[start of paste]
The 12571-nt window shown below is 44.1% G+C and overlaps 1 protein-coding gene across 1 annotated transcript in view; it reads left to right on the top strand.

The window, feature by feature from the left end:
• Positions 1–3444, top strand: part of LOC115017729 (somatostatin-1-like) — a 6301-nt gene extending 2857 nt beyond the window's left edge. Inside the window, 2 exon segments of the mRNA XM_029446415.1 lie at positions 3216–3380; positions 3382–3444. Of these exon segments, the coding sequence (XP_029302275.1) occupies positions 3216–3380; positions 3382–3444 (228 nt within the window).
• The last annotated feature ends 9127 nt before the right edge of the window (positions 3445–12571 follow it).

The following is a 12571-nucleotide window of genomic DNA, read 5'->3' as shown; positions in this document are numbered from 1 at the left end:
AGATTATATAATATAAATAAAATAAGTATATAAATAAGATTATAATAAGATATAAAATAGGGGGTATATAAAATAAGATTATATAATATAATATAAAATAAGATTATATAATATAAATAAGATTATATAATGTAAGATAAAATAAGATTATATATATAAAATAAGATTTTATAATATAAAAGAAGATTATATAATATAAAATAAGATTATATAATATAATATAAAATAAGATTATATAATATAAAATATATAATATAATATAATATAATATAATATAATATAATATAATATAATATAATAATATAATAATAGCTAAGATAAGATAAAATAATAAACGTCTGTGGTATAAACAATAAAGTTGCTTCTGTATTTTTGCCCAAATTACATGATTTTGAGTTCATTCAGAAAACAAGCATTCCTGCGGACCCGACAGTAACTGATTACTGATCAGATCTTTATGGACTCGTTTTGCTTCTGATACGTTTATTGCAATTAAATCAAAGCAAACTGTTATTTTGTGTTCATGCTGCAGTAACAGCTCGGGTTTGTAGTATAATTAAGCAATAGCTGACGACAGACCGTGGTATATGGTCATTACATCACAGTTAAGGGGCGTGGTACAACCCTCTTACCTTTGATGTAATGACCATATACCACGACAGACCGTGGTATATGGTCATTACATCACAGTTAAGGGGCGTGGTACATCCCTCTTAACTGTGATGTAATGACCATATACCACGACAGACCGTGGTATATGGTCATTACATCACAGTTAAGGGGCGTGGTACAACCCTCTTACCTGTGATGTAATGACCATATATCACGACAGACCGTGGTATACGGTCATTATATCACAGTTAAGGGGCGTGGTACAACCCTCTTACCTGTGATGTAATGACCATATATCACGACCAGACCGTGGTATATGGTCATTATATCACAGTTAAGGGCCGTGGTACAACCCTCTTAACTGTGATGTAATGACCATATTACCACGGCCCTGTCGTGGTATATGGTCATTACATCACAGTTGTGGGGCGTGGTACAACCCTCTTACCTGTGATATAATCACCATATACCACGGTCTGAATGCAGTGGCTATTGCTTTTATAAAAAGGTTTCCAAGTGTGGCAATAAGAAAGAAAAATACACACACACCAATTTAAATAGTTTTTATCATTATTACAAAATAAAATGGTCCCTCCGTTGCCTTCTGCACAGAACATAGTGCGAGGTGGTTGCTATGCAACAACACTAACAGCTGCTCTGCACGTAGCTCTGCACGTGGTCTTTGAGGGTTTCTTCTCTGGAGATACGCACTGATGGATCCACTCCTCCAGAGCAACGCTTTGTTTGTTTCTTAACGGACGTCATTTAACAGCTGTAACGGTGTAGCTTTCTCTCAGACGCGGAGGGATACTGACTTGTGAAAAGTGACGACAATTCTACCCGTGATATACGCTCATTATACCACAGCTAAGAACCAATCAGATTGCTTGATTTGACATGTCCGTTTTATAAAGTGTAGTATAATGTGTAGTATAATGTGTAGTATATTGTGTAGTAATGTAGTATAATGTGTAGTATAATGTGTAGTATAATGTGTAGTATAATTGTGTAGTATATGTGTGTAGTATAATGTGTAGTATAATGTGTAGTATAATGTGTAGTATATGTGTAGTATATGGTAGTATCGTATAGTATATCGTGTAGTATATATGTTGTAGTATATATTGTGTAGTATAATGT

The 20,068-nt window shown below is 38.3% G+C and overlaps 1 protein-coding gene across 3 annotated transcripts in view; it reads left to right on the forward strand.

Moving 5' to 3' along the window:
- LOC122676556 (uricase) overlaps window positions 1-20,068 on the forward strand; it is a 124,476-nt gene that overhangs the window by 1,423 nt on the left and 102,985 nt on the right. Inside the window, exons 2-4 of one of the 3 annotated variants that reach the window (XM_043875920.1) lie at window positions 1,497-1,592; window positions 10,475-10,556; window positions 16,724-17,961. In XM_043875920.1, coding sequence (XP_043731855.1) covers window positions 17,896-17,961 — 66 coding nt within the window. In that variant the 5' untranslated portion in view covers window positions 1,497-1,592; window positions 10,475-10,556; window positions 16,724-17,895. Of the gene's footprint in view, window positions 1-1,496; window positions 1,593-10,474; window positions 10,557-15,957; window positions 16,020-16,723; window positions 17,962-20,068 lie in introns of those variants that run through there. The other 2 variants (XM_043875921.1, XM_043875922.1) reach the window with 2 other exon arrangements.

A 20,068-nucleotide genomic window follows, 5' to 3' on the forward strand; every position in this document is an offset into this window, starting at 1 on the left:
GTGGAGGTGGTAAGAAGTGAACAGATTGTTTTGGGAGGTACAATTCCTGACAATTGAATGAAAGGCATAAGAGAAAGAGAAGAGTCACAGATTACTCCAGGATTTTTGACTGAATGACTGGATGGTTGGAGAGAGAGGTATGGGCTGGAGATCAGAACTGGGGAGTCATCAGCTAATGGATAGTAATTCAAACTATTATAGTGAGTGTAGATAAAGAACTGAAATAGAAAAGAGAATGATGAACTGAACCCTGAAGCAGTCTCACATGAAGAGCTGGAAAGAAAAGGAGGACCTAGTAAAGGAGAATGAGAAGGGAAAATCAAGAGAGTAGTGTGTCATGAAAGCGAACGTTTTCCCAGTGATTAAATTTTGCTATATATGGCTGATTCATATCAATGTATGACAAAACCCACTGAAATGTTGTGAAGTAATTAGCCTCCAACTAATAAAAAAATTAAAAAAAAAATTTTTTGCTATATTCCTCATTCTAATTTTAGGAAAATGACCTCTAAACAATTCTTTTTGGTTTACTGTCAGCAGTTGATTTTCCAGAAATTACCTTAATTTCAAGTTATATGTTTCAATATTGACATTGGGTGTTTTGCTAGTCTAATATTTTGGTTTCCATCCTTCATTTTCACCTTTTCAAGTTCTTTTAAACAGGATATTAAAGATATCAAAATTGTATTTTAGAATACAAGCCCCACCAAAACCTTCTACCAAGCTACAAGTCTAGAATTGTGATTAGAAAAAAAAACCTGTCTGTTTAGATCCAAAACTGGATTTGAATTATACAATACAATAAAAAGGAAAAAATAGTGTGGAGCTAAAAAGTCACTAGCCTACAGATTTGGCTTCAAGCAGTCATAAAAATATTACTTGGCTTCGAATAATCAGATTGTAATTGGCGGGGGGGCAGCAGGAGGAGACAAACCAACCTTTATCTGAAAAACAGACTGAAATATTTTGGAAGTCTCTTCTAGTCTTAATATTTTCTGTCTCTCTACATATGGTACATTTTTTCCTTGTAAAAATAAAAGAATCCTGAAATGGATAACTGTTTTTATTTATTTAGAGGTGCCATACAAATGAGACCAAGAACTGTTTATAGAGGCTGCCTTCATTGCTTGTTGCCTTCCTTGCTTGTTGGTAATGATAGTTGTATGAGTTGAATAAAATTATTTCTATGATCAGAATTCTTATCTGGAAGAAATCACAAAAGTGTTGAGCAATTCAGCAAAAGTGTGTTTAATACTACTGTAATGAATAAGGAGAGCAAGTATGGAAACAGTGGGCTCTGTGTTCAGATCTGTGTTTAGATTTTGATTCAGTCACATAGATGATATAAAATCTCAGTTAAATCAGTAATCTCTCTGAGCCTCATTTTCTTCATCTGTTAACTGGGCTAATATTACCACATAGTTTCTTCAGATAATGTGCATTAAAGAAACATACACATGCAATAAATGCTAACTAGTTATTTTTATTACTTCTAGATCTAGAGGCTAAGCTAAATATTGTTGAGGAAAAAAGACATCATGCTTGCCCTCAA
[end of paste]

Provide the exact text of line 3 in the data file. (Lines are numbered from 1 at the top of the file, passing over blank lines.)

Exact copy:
• Positions 1–3444, top strand: part of LOC115017729 (somatostatin-1-like) — a 6301-nt gene extending 2857 nt beyond the window's left edge. Inside the window, 2 exon segments of the mRNA XM_029446415.1 lie at positions 3216–3380; positions 3382–3444. Of these exon segments, the coding sequence (XP_029302275.1) occupies positions 3216–3380; positions 3382–3444 (228 nt within the window).